Conversation With the Bible, Part 1

Dr. Henry Blount, Jr.
Dr. Henry Blount, Jr.

The Bible will talk to us if we have ears to hear and minds to discern.  It has so much to say that I cannot possibly squeeze its message into one column, or even 20 or more.  I have been asked many questions about Scripture down through the years, so I will ask the questions most familiar to my memory bank.  The answers from the Bible will reflect an effort to be unbiased (which is always a challenge).


Question: Why do you think you are one of the most misunderstood books of all time?

Bible: I am a complicated read.  A person cannot pick me up and read from beginning to end and understand completely.  I contain a cafeteria of literature, written over a long period of time—at least 1,200 years.


Q: What types of literature?

Bible: History, parables, myths, legends, poetry, allegory, laws and much more.


Q: What is your advice on understanding it all better?

Bible: You need to ask, “Who wrote it? When was it written? To whom was it written? And, What was the author trying to say?”  In a nutshell, it involves God seeking to reach people with people; it is God entering history.


Q: You mean you—the Bible—didn’t just drop out of the sky from God’s Holy Desk?

Bible:  Not exactly.  God’s Word comes to us not because I was dictated word for word, but because the Old and New Testaments testify (as testaments should) to God’s Truth, which is finally revealed when the Word became flesh and dwelt among us (See John 1).  Jesus becomes the fulfillment of Old Testament prophecy.


Q: Can you say more about your history and how you evolved?

Bible: I am the record of what God has done and is still doing to show his love for all humankind.  Each of my 66 books tells us something of this ongoing history.  The first eleven chapters of Genesis tell us how things got started, and how everything seemed to go wrong.  The Old Testament tells how Adam and Eve messed up in the Garden of Eden, making the wrong choices.  This relegated women to a submissive, subordinate role in society, which began changing in the 20th century.


Q: Can you explain further?

Bible: Well, I give the story of Moses and how he led his people out of Egyptian bondage, and how God’s people experienced deliverance.  They were given laws to manage their society.  They created rituals and different attempts to worship by building altars.  Their poets (Psalms) reflect on their experiences, and their prophets call them back to their roots, warning them about wrongdoing and unfaithfulness.  Judah, the Southern Kingdom and Israel were captured by the Assyrians and the Babylonians, and much of the Old Testament reflects these stressful times.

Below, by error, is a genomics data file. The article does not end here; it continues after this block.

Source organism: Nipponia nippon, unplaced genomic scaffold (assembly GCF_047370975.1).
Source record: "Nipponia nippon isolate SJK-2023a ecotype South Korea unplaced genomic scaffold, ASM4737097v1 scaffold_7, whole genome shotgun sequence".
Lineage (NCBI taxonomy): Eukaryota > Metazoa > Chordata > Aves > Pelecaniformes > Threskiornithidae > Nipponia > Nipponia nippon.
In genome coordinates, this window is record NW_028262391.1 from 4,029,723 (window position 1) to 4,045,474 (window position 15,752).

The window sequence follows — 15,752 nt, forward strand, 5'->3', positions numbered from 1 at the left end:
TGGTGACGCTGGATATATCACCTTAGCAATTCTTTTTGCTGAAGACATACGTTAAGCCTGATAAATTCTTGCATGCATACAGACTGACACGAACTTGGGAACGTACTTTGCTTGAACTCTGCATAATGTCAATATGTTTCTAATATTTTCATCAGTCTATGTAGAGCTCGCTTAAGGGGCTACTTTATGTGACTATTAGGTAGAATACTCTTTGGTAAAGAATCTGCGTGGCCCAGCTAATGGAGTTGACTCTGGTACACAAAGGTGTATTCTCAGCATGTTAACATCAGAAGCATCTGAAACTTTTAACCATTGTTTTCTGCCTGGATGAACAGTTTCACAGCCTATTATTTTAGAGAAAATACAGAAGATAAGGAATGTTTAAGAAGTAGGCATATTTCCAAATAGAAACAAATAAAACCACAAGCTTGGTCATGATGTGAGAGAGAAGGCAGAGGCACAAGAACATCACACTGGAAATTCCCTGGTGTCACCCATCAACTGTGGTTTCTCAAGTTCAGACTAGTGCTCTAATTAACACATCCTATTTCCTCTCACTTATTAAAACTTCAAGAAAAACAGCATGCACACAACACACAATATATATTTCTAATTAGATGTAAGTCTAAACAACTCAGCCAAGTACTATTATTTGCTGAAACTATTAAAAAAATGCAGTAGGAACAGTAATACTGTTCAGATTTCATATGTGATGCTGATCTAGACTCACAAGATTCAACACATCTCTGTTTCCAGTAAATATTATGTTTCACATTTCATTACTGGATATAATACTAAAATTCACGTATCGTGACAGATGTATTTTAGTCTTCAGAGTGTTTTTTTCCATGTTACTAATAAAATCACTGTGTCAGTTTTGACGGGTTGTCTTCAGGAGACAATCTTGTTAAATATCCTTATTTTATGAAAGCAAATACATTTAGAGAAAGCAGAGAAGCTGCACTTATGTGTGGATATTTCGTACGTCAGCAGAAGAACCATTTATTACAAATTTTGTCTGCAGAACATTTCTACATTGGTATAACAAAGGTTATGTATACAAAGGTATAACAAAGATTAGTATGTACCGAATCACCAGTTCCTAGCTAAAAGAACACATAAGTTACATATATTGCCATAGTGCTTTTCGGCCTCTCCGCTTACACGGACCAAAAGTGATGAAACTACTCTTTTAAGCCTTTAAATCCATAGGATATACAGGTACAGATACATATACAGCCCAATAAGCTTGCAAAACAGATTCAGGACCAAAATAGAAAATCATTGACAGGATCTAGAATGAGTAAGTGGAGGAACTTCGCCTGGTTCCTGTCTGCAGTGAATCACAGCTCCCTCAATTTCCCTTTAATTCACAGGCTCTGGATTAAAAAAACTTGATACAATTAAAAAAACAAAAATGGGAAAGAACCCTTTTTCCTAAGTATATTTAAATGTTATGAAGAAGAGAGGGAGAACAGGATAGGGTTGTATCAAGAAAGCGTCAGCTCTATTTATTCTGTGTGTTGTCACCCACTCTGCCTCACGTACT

Q: Are all of your books of equal value?

Bible: I wouldn’t say so.  My words in Leviticus and others deal with the “begats”, health laws and such.  That’s a long way from the Gospel of Good News in the New Testament with the coming of Christ.  Yet, the bible is one piece.  It is the record of God’s redemption of the human race.  God used imperfect people to get His message across. The Old Testament is very important in understanding the New.  Note how the people complained and blamed Moses for everything bad on their journey out of Egypt on their way to the Promised Land.  People haven’t changed much.


Q: How so?

Bible:  Well, for example, we have verses in the Psalm, where we ask God to bash the heads of the children of our enemies against rock.  How does that invite us to love and pray for our enemies?  We see passages in the book of Job where Job is in despair, and curses not only the day he was born but the very fact that anyone was born; there’s not much positive in his lament.  Then, in the Gospel, we have passages where the apostles, discouraged by opposition to their message, ask Jesus to call down fire and destroy the very people to whom they were supposed to minister.  There are many reasons that we cannot take literally certain passages within.  We have to use common sense to unravel the mystery and message.


Q: Well, why are all these texts in the Bible?

Bible:  That’s a big question, so I’ll save that for next month in Part 2!


In closing, I would like to share a letter that I received when I was a pastor:


Dear Pastor,


I know the Bible says, “tithe,” and I know about the widow who put her two cents in, but I’ve hit on hard times.  Let me explain.  My financial condition is due to the financial laws, state laws, parish laws, liquor laws, mother-in-laws, brother-in-laws and outlaws.  Through these laws, I am compelled to pay a business tax, amusement tax, head tax and even my brain is taxed.  I am required to get a business license, a dog license, a car license, a truck license, fishing and hunting license, not to mention a marriage license.  I am asked to contribute to every organization in society—women’s relief, unemployment relief, and every other charitable institution that you can think of including the Red Cross, Blue Cross and the double cross.


For my safety, I am required to carry life insurance, fire insurance, liability insurance, burglar insurance, accident insurance and burial insurance.  I don’t know whether I own my business or not because I am inspected, expected, suspected, rejected, dejected, examined, re-examined, informed, reformed, summoned, fined, commanded and compelled until I provide an inexhaustible supply of money for every know need to mankind.  And because I refuse to donate to everything, I am boycotted, talked about, lied about, held down and robbed until I am ruined.  Pastor, if the unexpected hadn’t happened, I could not send a penny to the church.  But the wolf that comes to so many doors these days just had puppies in my kitchen.  I sold them, so here’s a little cash.  Hallelujah!